This year the weather was perfect for the 17th Wetaskiwin Cutter Rally, which made it most enjoyable for the horses, drivers, passengers, and spectators. There were 18 entries this year, with six of them first time entries here. Some of the entries have been at every Wetaskiwin Cutter Rally. Rigs came from Rimbey, Ponoka, Mulhurst Bay, Bentley, Millet, and Maskwacis, as well as from the Wetaskiwin area. As usual, the tables were nearly full for the chili, hamburgers and donuts lunch afterwards.
After lunch, the draws had a new feature. Following the 50-50 draw, the same tickets were used to draw for gift cards donated by Wetaskiwin Nut & Bolt, Smitty’s Family Restaurant, or Huckleberry’s Cafe. A draw of entry numbers determined the order in which the drivers could select their preferred bucket of horse related items. As well as the above, sponsors for the 17th Cutter Rally were: Wetaskiwin Co-op, Henry Helfrich, Dart Electric, Signs & Graphics By Foss, Jack Armstrong, Tim Hortons, Peavey Mart, Circle Seven Transport, B P Plywood, Jim Wilson, Alfred Tauber, Jim Gordon, Cecil Rehaume, and Ed and Dianne Bruebaker.
The first Cutter Rally at Wetaskiwin was held in 1999. After Charlie Foster had been to a few rallies, he thought it would be a good idea to hold them here, too. A member of the Wheels and Runners Club, he had support for the idea and was able to arrange with the Ag Society to use their facilities. By the time everything was in place, it was late in the season, and Foster himself used wheels on his outfit for that first small rally here. From the beginning, the Co-op has supported the rallies. For the first rally, Jim Samborsky from the Co-op Cafe provided a pot of chili free.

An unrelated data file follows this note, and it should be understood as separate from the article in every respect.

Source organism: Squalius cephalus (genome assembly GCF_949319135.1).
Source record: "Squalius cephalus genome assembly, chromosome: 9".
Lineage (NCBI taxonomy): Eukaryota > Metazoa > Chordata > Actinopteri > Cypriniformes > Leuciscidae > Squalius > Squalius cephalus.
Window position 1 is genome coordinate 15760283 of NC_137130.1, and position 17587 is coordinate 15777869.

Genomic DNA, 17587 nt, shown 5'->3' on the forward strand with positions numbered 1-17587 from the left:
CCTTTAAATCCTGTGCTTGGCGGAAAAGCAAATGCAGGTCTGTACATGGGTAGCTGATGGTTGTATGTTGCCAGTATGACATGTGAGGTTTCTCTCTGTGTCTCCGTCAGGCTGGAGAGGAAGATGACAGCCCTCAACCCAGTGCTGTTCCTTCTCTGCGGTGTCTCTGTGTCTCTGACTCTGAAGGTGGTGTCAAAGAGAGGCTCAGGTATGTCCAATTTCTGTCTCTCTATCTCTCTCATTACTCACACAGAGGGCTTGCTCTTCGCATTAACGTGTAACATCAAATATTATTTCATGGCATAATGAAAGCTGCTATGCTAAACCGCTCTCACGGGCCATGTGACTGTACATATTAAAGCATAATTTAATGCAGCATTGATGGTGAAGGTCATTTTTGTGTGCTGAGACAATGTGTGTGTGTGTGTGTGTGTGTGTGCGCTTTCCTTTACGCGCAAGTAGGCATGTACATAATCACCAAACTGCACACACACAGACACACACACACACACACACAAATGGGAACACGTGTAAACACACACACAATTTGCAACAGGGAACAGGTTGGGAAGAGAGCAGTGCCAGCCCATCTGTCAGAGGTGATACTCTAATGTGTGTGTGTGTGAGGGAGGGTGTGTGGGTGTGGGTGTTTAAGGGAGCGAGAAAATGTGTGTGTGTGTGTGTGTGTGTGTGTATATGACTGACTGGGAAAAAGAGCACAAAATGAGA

The second year, the rally became an Ag. Society event, and has been since. For several years, Charlie Foster led the pack over zig zag trails that let the drivers look around and see the whole procession. Since then, numbers have been up and down, with the most entries at a rally being 36 rigs.
A number of the older drivers have dropped out or passed away, and there is a lack of younger drivers coming up, although there were some new young drivers this year. The Cutter Rally season starts after Christmas, with rallies held in eight or more locations some years, although some communities have dropped their rallies recently.
The Cutter Rallies provide a unique opportunity for those interested and/or equipped for this aspect of horsemanship to gather, share information, socialize, and maintain knowledge of a traditions.
Pictured: Allen Winehandle has the kind of caboose that was used to give children a warm ride to school in the good old days of the one room schoolhouse. Photo by Margaret Chegwin. See another event photo in this week’s paper.